Conclusions: In this series of patients consecutively admitted to an intensive care unit, ultrasound examination revealed a high prevalence of unsuspected clinical abnormalities, with the highest number of new ultrasound abnormalities detected in patients with septic shock. As part of rapid global assessment of the patient on admission, our ultrasound protocol holds potential for improving healthcare quality.
What We Already Know about This Topic
* Ultrasound examination is now being utilized in the intensive care unit to detect lung abnormalities and recruitment
What This Article Tells Us That Is New
* Transthoracic ultrasound examination can be used to diagnose a multitude of abnormalities, helped modify admitting diagnoses in 26% of patients, led to changes in medical therapy in 18% of patients, and prompted invasive procedures in 22% of patients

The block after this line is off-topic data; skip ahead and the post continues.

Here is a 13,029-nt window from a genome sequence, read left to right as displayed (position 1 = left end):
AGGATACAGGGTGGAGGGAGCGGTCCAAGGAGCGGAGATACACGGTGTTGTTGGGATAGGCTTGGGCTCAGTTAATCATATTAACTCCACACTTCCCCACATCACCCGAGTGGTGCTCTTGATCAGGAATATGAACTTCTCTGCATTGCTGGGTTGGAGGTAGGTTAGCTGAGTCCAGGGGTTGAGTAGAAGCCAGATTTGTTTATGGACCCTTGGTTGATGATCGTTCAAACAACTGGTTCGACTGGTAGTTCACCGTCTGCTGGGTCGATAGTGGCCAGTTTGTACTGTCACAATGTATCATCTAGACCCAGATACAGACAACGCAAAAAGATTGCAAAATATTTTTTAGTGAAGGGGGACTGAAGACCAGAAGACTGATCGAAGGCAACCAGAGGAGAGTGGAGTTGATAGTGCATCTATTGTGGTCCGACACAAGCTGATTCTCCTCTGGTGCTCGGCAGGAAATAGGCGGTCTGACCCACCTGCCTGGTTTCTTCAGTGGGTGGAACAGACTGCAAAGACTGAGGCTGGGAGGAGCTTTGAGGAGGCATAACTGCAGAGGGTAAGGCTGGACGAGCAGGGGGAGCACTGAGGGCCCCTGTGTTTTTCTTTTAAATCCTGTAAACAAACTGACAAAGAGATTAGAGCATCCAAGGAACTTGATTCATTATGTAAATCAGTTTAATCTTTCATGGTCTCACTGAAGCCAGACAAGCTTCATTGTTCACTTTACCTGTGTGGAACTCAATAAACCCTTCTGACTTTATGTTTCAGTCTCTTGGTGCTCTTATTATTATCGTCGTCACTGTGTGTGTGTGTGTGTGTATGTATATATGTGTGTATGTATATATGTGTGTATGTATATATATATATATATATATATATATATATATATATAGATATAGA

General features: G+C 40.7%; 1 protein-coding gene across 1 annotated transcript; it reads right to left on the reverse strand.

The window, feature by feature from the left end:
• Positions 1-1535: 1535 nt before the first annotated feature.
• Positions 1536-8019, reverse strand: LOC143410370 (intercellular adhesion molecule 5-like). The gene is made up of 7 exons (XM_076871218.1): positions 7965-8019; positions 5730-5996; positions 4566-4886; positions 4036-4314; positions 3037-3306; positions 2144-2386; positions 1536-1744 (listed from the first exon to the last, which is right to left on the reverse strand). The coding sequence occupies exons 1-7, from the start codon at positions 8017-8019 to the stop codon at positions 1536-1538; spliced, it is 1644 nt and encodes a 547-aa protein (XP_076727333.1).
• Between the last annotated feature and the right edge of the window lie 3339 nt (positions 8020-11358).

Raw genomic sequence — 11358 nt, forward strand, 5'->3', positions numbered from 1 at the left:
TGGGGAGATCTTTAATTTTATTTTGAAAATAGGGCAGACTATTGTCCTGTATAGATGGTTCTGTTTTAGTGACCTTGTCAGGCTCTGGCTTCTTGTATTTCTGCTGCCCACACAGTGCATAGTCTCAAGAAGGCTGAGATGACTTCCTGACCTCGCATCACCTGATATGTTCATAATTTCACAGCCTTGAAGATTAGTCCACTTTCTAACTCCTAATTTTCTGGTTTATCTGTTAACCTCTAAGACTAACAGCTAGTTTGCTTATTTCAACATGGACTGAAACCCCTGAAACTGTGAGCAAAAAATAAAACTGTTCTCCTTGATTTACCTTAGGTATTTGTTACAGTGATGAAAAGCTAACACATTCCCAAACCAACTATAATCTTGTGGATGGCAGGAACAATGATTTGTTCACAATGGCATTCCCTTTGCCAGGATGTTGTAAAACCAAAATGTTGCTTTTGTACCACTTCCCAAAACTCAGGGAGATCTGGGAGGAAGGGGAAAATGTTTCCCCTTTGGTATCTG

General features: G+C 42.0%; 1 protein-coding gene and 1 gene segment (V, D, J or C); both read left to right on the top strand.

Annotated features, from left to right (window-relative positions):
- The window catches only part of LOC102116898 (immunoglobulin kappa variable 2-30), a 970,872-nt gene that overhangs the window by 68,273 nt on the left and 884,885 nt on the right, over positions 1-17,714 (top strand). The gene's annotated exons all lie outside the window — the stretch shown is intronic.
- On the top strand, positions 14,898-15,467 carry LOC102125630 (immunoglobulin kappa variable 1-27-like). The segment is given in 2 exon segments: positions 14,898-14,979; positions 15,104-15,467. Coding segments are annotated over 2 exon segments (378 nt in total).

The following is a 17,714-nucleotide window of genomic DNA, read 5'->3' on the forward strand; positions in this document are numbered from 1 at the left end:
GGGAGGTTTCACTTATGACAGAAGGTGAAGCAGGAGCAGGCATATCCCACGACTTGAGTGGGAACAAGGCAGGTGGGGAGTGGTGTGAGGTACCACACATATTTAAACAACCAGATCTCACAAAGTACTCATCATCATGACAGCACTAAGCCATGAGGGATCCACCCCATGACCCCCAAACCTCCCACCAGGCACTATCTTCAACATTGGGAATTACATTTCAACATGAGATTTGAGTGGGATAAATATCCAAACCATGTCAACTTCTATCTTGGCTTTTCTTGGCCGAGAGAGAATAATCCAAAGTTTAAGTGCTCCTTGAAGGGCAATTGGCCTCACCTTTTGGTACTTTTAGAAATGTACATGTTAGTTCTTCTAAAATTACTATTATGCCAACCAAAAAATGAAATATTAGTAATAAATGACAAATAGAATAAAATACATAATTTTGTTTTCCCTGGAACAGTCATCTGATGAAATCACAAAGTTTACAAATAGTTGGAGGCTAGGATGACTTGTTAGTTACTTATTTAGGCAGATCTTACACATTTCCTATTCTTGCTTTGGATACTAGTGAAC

RAPID and accurate diagnosis and treatment are crucial and problematic for patients admitted to an intensive care unit (ICU). The inaccuracy of physical examination at admission to the ICU has been extensively reported. Different diagnostic imaging modalities have been developed, but most lack sensitivity, availability, and portability. Diagnostic accuracy can be increased when a brief echocardiographic study is added to extend the physical examination.1
Ultrasonography has grown rapidly and gained widespread acceptance. In a recent study, up to 36% of patients admitted to an ICU with a noncardiac diagnosis had one or more occult cardiac abnormalities.2
ICU patients often present with thoracic and abdominal pathologies, making ultrasound examination essential for prompt diagnosis and treatment and to prevent the patient's conditions from deteriorating or resulting in death.3–5
Safe, accurate, rapid, and repeatable at the bedside, the use of ultrasound in the ICU has been extensively validated as it provides data that may not be obtained with other routine methods.6